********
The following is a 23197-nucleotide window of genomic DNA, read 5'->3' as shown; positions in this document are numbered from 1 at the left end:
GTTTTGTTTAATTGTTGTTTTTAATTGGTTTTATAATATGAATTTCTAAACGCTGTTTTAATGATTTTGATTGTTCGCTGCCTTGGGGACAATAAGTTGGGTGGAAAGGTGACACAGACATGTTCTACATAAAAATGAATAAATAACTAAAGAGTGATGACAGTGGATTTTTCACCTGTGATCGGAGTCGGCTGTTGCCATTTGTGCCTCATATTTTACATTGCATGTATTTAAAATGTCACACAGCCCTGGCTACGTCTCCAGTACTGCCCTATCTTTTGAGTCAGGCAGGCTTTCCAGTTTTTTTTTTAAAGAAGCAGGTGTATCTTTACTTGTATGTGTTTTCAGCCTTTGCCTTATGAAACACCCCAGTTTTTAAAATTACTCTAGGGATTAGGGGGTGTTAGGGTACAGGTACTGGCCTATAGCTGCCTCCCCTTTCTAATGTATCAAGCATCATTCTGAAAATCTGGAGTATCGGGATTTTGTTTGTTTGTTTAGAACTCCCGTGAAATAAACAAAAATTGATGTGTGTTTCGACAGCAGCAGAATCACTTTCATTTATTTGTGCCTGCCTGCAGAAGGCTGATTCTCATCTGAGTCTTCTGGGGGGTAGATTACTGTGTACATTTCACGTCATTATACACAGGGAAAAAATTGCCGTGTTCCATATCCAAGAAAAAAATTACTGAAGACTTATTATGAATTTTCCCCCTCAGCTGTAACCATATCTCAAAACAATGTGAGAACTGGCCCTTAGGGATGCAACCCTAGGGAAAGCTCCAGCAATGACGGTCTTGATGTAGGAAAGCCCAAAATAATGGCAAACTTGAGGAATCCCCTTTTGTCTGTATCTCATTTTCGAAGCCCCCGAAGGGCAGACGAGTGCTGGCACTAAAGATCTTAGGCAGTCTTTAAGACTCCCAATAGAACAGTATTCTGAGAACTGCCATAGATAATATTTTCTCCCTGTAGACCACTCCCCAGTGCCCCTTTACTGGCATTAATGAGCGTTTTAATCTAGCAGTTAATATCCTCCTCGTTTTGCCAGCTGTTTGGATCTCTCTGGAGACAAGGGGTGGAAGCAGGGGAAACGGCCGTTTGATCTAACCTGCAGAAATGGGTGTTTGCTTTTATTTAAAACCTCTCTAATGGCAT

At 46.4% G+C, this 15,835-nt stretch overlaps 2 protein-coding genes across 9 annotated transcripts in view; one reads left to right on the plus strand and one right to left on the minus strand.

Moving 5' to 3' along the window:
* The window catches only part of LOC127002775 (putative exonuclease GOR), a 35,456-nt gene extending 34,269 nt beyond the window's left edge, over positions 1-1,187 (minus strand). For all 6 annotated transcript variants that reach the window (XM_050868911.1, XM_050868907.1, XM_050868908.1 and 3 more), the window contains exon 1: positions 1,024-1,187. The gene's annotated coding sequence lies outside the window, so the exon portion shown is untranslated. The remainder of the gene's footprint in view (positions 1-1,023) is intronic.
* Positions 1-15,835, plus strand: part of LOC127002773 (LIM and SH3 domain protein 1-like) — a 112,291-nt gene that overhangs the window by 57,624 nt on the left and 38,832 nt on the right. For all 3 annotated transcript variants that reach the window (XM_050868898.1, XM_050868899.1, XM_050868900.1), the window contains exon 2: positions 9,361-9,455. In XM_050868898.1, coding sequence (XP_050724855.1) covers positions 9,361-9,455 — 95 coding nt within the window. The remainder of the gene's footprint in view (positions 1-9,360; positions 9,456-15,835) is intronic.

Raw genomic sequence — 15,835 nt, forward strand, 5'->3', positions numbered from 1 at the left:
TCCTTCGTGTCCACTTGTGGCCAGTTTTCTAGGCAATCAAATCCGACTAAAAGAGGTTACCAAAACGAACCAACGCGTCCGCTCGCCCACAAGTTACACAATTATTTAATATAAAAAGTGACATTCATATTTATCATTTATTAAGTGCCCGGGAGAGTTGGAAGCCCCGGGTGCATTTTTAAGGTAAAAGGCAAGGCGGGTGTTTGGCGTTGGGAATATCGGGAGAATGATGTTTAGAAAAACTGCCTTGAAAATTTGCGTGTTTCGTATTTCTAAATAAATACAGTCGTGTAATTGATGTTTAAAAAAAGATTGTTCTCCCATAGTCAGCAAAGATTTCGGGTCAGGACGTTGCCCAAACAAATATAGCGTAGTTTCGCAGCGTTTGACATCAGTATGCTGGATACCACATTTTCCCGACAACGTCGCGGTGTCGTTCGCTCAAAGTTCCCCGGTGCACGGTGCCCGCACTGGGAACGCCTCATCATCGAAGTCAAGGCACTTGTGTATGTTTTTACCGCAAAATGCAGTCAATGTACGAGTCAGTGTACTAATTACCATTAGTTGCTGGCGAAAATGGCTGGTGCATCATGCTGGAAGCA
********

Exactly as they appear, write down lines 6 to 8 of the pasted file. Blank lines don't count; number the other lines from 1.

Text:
* Positions 1-15,835, plus strand: part of LOC127002773 (LIM and SH3 domain protein 1-like) — a 112,291-nt gene that overhangs the window by 57,624 nt on the left and 38,832 nt on the right. For all 3 annotated transcript variants that reach the window (XM_050868898.1, XM_050868899.1, XM_050868900.1), the window contains exon 2: positions 9,361-9,455. In XM_050868898.1, coding sequence (XP_050724855.1) covers positions 9,361-9,455 — 95 coding nt within the window. The remainder of the gene's footprint in view (positions 1-9,360; positions 9,456-15,835) is intronic.

Raw genomic sequence — 15,835 nt, forward strand, 5'->3', positions numbered from 1 at the left:
TCCTTCGTGTCCACTTGTGGCCAGTTTTCTAGGCAATCAAATCCGACTAAAAGAGGTTACCAAAACGAACCAACGCGTCCGCTCGCCCACAAGTTACACAATTATTTAATATAAAAAGTGACATTCATATTTATCATTTATTAAGTGCCCGGGAGAGTTGGAAGCCCCGGGTGCATTTTTAAGGTAAAAGGCAAGGCGGGTGTTTGGCGTTGGGAATATCGGGAGAATGATGTTTAGAAAAACTGCCTTGAAAATTTGCGTGTTTCGTATTTCTAAATAAATACAGTCGTGTAATTGATGTTTAAAAAAAGATTGTTCTCCCATAGTCAGCAAAGATTTCGGGTCAGGACGTTGCCCAAACAAATATAGCGTAGTTTCGCAGCGTTTGACATCAGTATGCTGGATACCACATTTTCCCGACAACGTCGCGGTGTCGTTCGCTCAAAGTTCCCCGGTGCACGGTGCCCGCACTGGGAACGCCTCATCATCGAAGTCAAGGCACTTGTGTATGTTTTTACCGCAAAATGCAGTCAATGTACGAGTCAGTGTACTAATTACCATTAGTTGCTGGCGAAAATGGCTGGTGCATCATGCTGGAAGCA